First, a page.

6. Keep medical papers organized (and in another bag). File papers (prescriptions, results of tests and investigations, etc) chronologically. Sometimes this is an issue when you see more than one specialist as they don't like to flip thru "other doctor's papers". I don't bother about this. I just think of Anna and me as the customer and do what makes me happy. I have 2 major categories - one is Anna's neurologist and then the others.
7. Make a cheat-sheet of medications. Specially if the patient takes medications from more than one doctor. I created a cheat sheet to help me fill Anna's pill boxes. Every time we have taken Anna to an hospital emergency room, the intake / resident doctor have used the cheat sheet to fill in his chart or change medication / dosage fast.
8. Keep strips of medication available. When a patient is brought into emergency, after understanding the medical history and current medication, some medication will be stopped in an attempt to stabilise the patient. Then medicines will be re-introduced into the system. At this point the nursing staff may need only 3 of the 15 tablets a patient takes. I keep at least one strip of each medicine available so that I can pull out and give the nurse what is needed at short notice.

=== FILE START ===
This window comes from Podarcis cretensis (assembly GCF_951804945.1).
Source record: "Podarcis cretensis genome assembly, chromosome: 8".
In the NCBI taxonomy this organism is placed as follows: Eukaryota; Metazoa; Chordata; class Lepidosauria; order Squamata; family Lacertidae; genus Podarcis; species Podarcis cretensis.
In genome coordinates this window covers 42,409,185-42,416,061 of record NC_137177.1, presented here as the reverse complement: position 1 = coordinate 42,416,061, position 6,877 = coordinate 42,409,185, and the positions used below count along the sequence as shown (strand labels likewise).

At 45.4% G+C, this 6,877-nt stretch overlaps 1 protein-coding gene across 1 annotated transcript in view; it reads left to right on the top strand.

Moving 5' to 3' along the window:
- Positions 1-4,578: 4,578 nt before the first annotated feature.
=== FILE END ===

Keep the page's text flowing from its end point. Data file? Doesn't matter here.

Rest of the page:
9. Ask questions of medical staff. You need to know what is happening, and why. Ask the doctor questions, and as many as you want. Don't feel guilty about keeping a doctor from other patients, your patient is also important. Ask questions of the resident doctors and nurses. When I get similar answers from all of them, it gives me confidence. Also, it helps me answer questions from well-wishers.
10. Bribe the patient shamelessly. I tried all I could to get Anna to eat. All his medication has to be taken orally, and hence we had to crush pills and mix it with a teaspoon of soft food / liquid for him to ingest. Getting him to eat was difficult till I bribed him with custard, mashed banana, blitzed mango, upma, halwa, sprite, green coconut water, etc. and voila! he started to eat.
11. Expect the unexpected. When a person has Parkinson's / Dementia they regress to behaviours that you may not have experienced before, or have not experienced for ages. Anna did not recognise me or Sanjiv (my husband) or Vikram (my brother) for days. He repeated whatever was said by the attendant. He spoke to me in Tamil. Even tho' I have bribed Anna with his favourite foods, he has now stopped eating.
12. If the patient has attendant care, bring them to the hospital too! This does two things for the patient and you. For the patient, when they are conscious, they see familiar faces. Attendants also understand facial cues, and can meet unsaid needs of the patient. They can also turn the patient hourly, and massage them to prevent bed sores. As a caregiver, I am not chained to the hospital 24x7. I can go home for a hot meal or a shower or a nap or to see a friend. I need a break from care-giving even when the patient is in critical care!